Of course, the highway isn’t the only reason there’s so much concentrated poverty in Syracuse. The economy has changed, and big employers such as the Carrier Corporation and other manufacturing companies have left for overseas. Wages in Syracuse and across America have remained stagnant, so even those people who are employed are finding it is much harder to make ends meet than it used to be.
Ironically, the people who are left in Syracuse now live in more concentrated poverty than the people of the 15th Ward, which city leaders saw as so blighted decades ago.
This is bad for the health of the region. We know that people who live in concentrated poverty have a much harder time succeeding because they’re surrounded by other poor people. The economist Raj Chetty made this very clear in a series of papers he’s published in the last two years through theEquality of Opportunity project. He found that neighborhoods matter, and that a low-income child who is born in certain low-income neighborhoods has a much smaller shot of achieving upward mobility than a low-income child born in a better neighborhood.
Now, there are programs that move poor families from areas of concentrated poverty to wealthy suburbs. I’ve written about some of them. Children thrive when they’re taken out of housing projects and moved to condos where there are trees, parks, places to ride their bikes, and good schools nearby. But it’s not realistic to move every family to a different neighborhood, and besides, many people don’t want to move.
What does work, though, is bringing cities together so that poverty isn’t so concentrated, so that the rich can’t just leave or wall themselves off from the poor, so that the poor aren’t trapped in areas of concentrated poverty—what people used to call slums.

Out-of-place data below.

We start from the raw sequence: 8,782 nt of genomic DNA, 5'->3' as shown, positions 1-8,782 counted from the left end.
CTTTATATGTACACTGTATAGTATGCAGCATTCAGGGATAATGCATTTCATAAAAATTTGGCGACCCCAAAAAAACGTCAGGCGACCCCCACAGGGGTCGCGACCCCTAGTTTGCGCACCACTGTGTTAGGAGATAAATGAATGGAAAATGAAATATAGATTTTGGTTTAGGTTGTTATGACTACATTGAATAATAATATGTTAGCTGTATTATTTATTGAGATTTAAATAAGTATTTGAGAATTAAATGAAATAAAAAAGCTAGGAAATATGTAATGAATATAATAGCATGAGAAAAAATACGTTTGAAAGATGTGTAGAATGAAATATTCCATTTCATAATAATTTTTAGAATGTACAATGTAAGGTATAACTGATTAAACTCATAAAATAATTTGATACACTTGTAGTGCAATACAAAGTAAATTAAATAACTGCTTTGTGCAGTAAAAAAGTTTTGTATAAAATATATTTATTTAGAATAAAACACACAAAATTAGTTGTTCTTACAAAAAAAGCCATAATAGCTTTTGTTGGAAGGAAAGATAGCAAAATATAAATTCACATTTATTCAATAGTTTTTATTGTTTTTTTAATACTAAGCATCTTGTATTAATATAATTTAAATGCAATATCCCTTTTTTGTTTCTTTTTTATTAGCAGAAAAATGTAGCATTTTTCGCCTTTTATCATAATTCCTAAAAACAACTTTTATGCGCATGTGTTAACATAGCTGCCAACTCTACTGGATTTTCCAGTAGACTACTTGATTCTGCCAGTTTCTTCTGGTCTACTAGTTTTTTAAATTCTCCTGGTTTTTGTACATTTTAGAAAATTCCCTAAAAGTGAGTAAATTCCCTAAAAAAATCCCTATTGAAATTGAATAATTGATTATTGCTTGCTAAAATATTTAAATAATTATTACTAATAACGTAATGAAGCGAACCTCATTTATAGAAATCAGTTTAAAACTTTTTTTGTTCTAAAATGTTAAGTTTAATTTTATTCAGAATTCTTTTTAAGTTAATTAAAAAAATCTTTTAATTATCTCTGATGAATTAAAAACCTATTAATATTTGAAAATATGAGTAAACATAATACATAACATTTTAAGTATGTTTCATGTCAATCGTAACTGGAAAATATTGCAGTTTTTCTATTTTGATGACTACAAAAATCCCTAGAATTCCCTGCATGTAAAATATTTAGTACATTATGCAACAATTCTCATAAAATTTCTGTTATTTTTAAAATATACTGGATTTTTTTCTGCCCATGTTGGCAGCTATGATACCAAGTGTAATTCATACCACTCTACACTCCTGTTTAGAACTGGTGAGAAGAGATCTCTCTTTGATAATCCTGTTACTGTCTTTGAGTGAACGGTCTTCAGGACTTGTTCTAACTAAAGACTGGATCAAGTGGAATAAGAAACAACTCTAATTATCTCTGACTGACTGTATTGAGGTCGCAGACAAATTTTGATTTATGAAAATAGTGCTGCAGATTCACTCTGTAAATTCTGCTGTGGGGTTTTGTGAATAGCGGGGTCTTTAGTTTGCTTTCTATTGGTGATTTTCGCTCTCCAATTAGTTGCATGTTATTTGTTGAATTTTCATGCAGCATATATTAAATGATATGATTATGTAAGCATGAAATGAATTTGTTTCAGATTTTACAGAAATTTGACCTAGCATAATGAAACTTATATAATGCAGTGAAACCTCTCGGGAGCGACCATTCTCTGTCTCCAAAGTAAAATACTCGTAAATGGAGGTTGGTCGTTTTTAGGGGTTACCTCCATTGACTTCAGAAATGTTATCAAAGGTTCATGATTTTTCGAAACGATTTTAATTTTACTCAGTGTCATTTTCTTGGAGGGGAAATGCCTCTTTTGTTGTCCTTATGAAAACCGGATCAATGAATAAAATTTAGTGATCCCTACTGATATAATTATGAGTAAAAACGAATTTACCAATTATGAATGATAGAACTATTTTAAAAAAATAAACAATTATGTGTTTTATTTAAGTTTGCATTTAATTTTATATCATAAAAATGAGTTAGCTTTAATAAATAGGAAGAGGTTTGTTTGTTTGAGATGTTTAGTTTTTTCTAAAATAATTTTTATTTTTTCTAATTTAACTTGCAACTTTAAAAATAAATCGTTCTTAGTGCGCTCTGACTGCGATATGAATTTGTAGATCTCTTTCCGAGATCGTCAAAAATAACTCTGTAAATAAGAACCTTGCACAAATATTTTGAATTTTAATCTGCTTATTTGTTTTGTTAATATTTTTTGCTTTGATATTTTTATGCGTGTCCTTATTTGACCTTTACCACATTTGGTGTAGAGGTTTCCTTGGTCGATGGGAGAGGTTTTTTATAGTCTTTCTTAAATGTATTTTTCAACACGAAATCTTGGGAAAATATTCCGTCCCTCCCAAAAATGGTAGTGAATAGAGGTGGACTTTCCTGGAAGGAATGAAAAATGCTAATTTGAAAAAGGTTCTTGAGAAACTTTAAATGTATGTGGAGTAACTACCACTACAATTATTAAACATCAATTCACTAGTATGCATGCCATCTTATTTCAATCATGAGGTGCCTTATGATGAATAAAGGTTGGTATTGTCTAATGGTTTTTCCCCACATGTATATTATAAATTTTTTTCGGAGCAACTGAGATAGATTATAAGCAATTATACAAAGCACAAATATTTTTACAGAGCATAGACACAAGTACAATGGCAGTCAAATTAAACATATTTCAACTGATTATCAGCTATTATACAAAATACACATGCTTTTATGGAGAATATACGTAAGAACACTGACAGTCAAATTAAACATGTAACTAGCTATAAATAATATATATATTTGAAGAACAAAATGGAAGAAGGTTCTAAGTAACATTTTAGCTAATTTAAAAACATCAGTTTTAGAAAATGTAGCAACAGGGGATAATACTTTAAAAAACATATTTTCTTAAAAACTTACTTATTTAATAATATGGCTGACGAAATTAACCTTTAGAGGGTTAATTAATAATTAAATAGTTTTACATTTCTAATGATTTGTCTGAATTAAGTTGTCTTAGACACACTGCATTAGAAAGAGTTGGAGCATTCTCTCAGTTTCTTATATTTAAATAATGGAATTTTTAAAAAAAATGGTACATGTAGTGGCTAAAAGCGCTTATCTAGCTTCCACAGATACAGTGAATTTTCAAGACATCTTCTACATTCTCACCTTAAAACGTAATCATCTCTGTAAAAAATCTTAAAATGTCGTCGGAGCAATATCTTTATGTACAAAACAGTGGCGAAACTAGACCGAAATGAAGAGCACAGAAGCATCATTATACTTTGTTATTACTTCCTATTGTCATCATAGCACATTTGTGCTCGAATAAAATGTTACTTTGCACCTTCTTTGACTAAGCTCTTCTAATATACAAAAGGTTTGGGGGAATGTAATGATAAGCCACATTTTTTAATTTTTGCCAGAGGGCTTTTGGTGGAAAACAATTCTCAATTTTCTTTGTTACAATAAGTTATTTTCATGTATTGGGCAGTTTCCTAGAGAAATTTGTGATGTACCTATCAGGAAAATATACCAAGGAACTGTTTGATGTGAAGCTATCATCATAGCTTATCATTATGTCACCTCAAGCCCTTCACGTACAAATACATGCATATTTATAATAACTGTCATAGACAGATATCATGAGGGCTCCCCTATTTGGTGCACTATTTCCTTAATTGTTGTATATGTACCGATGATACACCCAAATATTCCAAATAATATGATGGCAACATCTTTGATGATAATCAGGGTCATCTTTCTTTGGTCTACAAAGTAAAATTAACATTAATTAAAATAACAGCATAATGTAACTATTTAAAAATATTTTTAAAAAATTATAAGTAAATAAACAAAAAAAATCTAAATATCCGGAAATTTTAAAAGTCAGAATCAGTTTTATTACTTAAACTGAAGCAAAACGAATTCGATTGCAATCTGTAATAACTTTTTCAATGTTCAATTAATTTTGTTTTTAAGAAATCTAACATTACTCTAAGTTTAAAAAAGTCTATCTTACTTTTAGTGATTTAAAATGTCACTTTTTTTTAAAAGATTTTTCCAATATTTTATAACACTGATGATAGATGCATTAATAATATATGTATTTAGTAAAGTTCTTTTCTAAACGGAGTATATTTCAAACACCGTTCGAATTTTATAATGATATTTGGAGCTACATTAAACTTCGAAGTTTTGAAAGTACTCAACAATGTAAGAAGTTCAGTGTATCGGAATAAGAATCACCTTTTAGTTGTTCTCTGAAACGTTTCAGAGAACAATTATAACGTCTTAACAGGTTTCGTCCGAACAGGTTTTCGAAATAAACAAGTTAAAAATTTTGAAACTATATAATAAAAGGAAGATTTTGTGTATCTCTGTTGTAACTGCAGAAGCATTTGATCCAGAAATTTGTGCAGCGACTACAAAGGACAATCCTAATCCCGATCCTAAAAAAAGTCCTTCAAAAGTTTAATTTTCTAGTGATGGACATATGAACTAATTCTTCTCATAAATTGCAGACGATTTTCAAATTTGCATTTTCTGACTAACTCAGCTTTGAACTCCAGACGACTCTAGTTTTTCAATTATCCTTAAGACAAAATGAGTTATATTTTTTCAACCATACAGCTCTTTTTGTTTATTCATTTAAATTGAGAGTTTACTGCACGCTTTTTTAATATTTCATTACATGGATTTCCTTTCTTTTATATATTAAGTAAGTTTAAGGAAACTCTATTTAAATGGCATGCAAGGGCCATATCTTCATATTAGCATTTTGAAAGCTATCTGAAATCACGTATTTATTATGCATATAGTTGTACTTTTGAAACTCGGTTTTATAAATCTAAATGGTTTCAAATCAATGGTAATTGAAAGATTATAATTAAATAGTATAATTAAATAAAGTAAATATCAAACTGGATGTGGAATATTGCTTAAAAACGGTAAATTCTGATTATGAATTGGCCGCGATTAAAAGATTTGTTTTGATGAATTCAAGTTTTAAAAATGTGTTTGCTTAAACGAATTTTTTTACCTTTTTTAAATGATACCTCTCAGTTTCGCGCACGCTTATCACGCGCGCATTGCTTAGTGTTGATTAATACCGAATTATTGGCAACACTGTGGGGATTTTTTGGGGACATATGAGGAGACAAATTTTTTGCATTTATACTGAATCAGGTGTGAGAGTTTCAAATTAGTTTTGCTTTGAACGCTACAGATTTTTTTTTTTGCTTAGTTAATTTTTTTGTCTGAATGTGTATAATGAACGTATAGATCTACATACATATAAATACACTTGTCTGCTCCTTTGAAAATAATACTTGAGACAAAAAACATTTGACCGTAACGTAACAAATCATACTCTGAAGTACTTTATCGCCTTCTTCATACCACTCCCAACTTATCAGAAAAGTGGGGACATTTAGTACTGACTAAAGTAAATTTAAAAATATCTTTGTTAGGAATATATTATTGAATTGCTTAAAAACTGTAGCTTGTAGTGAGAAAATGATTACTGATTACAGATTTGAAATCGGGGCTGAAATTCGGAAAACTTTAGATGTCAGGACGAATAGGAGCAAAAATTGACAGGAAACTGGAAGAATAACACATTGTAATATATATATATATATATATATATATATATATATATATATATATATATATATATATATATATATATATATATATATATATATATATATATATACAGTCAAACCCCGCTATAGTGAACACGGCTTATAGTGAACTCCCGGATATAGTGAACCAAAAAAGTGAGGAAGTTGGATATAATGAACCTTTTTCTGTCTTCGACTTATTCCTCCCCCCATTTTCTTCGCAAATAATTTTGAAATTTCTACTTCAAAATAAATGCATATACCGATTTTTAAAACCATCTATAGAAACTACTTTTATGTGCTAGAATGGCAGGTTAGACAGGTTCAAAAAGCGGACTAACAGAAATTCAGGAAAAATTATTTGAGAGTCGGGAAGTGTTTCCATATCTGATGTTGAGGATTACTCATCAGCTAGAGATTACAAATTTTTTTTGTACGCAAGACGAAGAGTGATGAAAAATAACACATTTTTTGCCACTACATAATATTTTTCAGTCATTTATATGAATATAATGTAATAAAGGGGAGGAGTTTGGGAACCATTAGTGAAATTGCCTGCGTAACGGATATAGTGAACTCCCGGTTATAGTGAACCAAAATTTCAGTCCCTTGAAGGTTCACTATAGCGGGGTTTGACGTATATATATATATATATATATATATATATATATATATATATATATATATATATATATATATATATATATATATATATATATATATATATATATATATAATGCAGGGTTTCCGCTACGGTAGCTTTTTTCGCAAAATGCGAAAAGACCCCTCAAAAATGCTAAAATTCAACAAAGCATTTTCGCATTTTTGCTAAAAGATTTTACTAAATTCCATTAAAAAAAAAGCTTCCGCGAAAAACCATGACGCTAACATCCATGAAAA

* * *
In the last decade, Americans’ ideas of where they want to live have been changing. Young professionals and Baby Boomers are moving back to inner cities, fueled by the desire to live somewhere walkable, near restaurants, bars, and offices, where they don’t need to have cars. A freeway passing through the heart of a city does not jibe very well with an urban renaissance.
After all, walkable cities where people want to live probably don’t also have noisy highways that create physical and psychological rifts that are extremely difficult to bridge.
In some cities, planners have decided to help that urban renaissance and tear down the freeways that seemed like a good idea in the 1950s.
Boston tore down its Central Artery in its famous Big Dig, turning a waterfront area of the city that had long been clogged with traffic into a popular park and walking area. Milwaukee demolished the Park East freeway in 1999 and urban development has blossomed in the neighborhoods created by the highway’s removal. Manpower Corporation moved its headquarters to the area, and the average assessed land value there grew 45 percent. The economically depressed town of New Haven is in the midst of a project called Downtown Crossing, which has removed parts of Route 34 and is creating a business district in an area of town bisected by the freeways.